The law, given by God to Moses as the Ten Commandments, encompassing all the laws pertaining to one’s life and conduct as a Jewish citizen, had to be given so that people might know what God’s law was in the first place and in the first place to know what God Himself is. The law was not innate human nature. Sin had brought us so far away from God and His law that we accepted our sinful nature as our real nature. We lived according to the “passions of the flesh” (Gal 5:24) and not according to the spirit. When natural urges and needs are symbolized, they become passions. Because they are symbolized, their gratification gives us meaning. In order for these now symbolic needs to be gratified then, they need to be gratified to the fullest extent possible given social constraints and the specific makeup of a person’s character. Trying to gratify symbolic needs through food, sex, drugs and the like clearly manifests itself in greed, gluttony, lust, covetousness, and all kinds of destructive passions that need to be curbed; they require laws to rein them in or set boundaries. If unchecked and on a big enough scale, such passions can bring down entire societies, the whole disintegrating into an “every person for himself” mentality with no bonds between its members to mitigate self-preservationist instincts. Existing in sin, attempting to gratify sinful desires, we are lawless; we require laws to exist harmoniously with one another in society. If our codes of conduct are dictated by our more primal needs, the law – God’s law or indeed any law if it isn’t imprinted within us as conscience – has to be made known to us from an outside source because we have no inner intuition of any requirement apart from gratifying biological urges. Thus the Old Covenant with Israel was based on abstract legal requirements and as such was broken repeatedly by people who, because of the weakness (symbolism) of the flesh, found it impossible to fulfill the law. Indeed it is impossible. Sinful flesh cannot fulfill the prerogatives of a spiritual law. Paul puts forth this assertion very clearly in Romans 5-8. “Sinful flesh”, of course, is not the flesh per se but the symbolism of it. Sin is of the spirit; it is the spirit, the self, of a human being who imparts to his flesh spiritual meaning. Who among us truly does not see his body as himself, to whatever extent? Sinful flesh is a spiritual relation to dust, to our physical bodies. This symbolic relation is one in which a self exists in the image of an object and experiences itself as an object through its investment of physical/biological urges. If a person’s physical body is his “self”, the only self he knows, how can he fulfill a spiritual law? How can obeying spiritual commands give him meaning in life when doing so would involve denying himself physical/ symbolic gratification? He can’t comprehend a self that isn’t based to some extent on his object-ive experience, his experience of himself as an object, a body, his physical experience. Everything he knows comes out of that experience.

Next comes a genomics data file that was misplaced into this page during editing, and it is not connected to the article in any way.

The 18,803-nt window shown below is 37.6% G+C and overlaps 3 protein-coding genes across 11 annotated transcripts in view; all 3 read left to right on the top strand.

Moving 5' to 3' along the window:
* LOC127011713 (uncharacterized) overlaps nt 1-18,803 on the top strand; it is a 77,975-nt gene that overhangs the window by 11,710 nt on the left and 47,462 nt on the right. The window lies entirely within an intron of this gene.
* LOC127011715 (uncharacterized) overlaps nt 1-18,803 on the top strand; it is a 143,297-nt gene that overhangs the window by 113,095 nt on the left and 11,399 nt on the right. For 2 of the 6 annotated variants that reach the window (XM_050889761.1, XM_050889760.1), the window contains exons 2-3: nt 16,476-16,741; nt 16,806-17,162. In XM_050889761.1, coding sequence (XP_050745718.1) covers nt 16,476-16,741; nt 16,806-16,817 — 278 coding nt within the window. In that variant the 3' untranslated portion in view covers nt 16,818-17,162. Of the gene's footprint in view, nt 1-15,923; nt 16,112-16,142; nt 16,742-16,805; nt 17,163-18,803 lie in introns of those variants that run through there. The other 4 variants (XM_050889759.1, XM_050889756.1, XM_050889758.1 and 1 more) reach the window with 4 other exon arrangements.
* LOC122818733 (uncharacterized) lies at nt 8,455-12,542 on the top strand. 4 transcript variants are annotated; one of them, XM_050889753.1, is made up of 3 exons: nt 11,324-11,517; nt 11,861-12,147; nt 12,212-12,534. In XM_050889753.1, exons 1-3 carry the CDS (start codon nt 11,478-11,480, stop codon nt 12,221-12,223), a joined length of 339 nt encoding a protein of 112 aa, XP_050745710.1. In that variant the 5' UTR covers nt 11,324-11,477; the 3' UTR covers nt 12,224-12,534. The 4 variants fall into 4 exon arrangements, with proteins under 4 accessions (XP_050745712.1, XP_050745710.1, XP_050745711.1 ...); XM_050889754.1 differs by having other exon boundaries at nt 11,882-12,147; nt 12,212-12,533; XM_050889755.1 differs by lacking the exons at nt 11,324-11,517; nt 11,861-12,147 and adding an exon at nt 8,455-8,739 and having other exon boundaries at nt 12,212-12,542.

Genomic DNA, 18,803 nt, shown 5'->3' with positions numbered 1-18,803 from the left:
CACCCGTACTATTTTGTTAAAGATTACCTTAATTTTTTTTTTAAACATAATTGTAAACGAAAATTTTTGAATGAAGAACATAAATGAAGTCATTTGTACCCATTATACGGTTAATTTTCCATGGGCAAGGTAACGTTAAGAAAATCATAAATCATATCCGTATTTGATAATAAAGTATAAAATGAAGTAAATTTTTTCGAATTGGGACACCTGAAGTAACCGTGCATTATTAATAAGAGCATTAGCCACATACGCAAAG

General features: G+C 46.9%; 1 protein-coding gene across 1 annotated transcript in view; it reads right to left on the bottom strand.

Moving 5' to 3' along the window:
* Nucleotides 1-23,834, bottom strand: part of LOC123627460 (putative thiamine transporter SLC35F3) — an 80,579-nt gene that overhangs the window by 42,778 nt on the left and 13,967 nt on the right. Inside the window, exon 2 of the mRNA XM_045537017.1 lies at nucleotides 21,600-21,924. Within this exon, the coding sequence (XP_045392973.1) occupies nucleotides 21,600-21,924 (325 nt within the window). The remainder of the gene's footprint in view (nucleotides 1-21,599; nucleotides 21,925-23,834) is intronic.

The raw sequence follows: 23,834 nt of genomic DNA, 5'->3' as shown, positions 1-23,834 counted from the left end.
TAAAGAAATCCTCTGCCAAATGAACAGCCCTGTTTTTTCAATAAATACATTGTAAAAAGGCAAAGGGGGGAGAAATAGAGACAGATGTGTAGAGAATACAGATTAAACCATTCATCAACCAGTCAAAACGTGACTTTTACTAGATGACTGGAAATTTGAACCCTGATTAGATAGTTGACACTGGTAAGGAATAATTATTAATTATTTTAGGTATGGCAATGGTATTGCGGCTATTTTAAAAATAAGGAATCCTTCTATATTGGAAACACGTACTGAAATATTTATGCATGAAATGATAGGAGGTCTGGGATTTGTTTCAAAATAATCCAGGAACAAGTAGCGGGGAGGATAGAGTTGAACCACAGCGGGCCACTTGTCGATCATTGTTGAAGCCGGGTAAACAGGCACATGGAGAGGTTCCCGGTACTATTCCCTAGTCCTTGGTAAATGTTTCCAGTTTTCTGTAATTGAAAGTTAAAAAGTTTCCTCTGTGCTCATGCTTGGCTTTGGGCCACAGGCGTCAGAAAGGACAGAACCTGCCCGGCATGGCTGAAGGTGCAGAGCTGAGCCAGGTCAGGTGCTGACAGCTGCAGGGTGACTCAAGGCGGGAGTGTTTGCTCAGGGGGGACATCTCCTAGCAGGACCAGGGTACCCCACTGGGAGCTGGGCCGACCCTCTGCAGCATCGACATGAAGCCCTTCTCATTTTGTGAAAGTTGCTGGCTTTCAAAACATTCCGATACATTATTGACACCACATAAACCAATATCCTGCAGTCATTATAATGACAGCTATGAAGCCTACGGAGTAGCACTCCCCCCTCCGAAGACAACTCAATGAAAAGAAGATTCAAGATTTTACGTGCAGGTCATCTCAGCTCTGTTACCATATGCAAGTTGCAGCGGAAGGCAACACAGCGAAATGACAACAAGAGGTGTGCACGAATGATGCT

Adam sinned. Paul says, “Law came in, to increase the trespass . . . ” (Rom 5:20). What is Paul talking about? How can a spiritual law increase one’s sin? When the law is presented to you in the form of a specific command, when an abstract, general law is directed to you personally and to your sin – let’s say, “You shall not covet” – your covetousness for all sorts of things is more sharply defined and more deeply felt if now you feel compelled to deny it; coveting and obtaining the objects of your desire give you self-meaning. The prohibition is no longer just one in a number of Commandments directed in general to all Christians everywhere; no, now it’s the voice of the Lord saying to you yourself, “You shall not covet.” Yet the more you try not to covet, the more you covet and the more that sin is revealed in you as covetousness. Because you symbolize your flesh and its desires, you covet the things of the flesh, you can’t help it, and this covetousness reveals itself in you as sin in the face of the commandment that says, “You shall not”. If the commandment says instead, “You shall not kill”, you may think to yourself, “I don’t kill; therefore I don’t sin.” But Jesus revealed the true nature of the commandment in Matthew 5:21-22: “You have heard that it was said to the men of old, ‘You shall not kill; and whoever kills shall be liable to judgment.’ But I say to you that everyone who is angry with his brother shall be liable to judgment; whoever insults his brother shall be liable to the council, and whoever says, ‘You fool!’ shall be liable to the hell of fire.” So he continues with the law against adultery and so it is with all the commandments. They don’t speak just to broad and blatant acts of murder and adultery; they speak to the minutest aspects of a self’s relatedness to others and to its environment, to the manifestation of symbolism in each and every motion a self makes. They speak to the human heart. So it’s impossible for sin to be overcome by the self who sins because sin is rooted in his very nature from conception and yet “the self who sins shall die.” The self who doesn’t fulfill the law as his own nature so that it’s manifest in each and every motion of his life as relation to God has no spiritual life because the life of the spirit is its relation to God; this relation fulfills God’s law. Thus it’s imperative that you and I fulfill the law. How are we to do this if we don’t exist in relation to God but to other things? Again, it’s impossible; we can’t. An unspiritual person can’t fulfill a spiritual law; his actions in life manifest his real symbolic relations. We need a Redeemer, someone who redeems us from “the curse of the law, having become a curse for us” (Gal 3:13). Christ Jesus is this Redeemer, God’s own Spirit manifest in human flesh. Christ has taken on our sins as his own in his body of flesh and died to them through his Spirit. Because he was raised from the dead, he is able to impart his Spirit to the believer so that we can have life in him through his Spirit, a right relation to God that fulfills the law. This leads us into the next section concerning the CovenantsĀ of God.